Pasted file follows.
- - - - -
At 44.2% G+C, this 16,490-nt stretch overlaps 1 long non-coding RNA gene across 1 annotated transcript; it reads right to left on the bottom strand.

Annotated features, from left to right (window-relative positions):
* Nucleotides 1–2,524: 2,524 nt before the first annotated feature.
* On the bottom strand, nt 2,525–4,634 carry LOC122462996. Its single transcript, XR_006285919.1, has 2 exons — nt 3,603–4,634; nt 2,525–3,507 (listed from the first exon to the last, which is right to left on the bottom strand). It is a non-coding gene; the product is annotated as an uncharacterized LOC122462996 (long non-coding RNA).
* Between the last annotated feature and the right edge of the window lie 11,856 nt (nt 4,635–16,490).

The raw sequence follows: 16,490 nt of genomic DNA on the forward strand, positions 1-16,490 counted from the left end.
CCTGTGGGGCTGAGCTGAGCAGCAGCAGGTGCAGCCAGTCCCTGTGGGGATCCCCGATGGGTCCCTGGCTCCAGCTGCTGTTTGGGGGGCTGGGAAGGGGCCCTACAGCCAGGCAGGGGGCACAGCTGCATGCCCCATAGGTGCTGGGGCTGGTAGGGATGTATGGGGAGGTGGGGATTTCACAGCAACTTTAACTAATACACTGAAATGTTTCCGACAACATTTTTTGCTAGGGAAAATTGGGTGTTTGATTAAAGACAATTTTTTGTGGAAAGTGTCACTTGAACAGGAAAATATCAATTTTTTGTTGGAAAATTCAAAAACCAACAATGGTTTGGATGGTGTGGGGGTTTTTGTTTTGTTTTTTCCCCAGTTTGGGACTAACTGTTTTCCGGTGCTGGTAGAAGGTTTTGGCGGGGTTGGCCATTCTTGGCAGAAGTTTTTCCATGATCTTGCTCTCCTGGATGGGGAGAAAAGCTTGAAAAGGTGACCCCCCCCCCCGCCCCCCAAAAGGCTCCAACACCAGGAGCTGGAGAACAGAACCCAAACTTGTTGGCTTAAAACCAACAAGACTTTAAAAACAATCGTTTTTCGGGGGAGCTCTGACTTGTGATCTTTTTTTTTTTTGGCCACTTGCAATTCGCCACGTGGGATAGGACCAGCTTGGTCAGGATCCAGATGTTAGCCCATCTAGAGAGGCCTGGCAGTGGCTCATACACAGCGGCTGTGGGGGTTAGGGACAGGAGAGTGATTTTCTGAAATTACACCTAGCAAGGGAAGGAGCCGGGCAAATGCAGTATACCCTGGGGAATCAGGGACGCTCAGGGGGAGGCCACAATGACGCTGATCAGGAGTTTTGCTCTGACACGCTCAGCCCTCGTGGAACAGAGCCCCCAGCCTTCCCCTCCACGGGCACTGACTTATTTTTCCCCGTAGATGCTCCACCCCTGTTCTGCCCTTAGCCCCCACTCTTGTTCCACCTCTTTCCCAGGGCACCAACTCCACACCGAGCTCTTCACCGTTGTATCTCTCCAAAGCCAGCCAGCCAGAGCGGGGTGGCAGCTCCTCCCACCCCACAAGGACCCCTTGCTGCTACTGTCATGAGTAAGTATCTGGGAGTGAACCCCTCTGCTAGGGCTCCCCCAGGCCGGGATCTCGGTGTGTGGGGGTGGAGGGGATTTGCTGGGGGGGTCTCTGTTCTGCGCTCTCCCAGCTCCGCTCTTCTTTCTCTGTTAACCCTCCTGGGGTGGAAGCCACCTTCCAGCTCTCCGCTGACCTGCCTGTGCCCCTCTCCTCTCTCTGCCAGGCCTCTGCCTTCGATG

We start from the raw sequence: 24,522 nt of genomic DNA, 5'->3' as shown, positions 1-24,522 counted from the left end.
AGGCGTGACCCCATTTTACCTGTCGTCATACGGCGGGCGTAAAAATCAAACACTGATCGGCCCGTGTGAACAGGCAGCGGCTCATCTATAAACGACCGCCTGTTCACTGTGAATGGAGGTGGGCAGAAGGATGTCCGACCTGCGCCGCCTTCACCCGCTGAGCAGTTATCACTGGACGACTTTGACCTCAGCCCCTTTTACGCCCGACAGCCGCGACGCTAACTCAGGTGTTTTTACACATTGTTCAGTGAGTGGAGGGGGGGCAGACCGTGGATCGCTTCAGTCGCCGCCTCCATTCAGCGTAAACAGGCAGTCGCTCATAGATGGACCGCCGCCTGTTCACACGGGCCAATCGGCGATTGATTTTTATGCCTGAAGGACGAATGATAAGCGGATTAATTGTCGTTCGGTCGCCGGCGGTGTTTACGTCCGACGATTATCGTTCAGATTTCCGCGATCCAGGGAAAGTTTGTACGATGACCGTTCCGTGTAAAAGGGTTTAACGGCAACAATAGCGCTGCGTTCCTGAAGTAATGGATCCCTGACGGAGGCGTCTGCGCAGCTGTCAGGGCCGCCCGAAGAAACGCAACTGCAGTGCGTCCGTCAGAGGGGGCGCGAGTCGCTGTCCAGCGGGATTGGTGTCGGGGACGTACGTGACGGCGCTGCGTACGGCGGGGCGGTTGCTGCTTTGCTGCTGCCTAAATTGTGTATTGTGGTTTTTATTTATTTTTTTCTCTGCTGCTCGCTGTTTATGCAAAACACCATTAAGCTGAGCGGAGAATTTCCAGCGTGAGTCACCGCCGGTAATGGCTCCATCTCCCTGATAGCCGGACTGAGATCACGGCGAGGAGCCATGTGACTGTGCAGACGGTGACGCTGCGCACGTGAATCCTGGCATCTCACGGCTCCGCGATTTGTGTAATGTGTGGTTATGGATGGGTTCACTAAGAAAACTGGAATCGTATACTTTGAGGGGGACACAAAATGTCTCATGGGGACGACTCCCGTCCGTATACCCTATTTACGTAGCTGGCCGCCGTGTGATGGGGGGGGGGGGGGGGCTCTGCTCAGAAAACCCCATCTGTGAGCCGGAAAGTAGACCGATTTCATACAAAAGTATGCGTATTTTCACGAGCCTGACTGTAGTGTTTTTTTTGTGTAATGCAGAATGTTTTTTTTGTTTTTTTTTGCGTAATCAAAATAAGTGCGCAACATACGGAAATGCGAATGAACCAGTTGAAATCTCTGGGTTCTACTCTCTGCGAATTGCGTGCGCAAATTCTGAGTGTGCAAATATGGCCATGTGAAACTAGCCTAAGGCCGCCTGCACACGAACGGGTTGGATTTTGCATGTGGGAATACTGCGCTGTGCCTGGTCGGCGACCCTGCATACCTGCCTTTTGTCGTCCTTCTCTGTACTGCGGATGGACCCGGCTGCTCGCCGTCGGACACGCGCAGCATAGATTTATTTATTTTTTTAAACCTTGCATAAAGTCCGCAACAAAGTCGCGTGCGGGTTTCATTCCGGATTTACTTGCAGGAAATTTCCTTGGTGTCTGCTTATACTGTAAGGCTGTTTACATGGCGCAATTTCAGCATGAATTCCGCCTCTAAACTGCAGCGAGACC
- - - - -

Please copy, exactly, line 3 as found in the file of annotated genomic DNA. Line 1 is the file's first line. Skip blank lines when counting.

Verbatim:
* Nucleotides 1–2,524: 2,524 nt before the first annotated feature.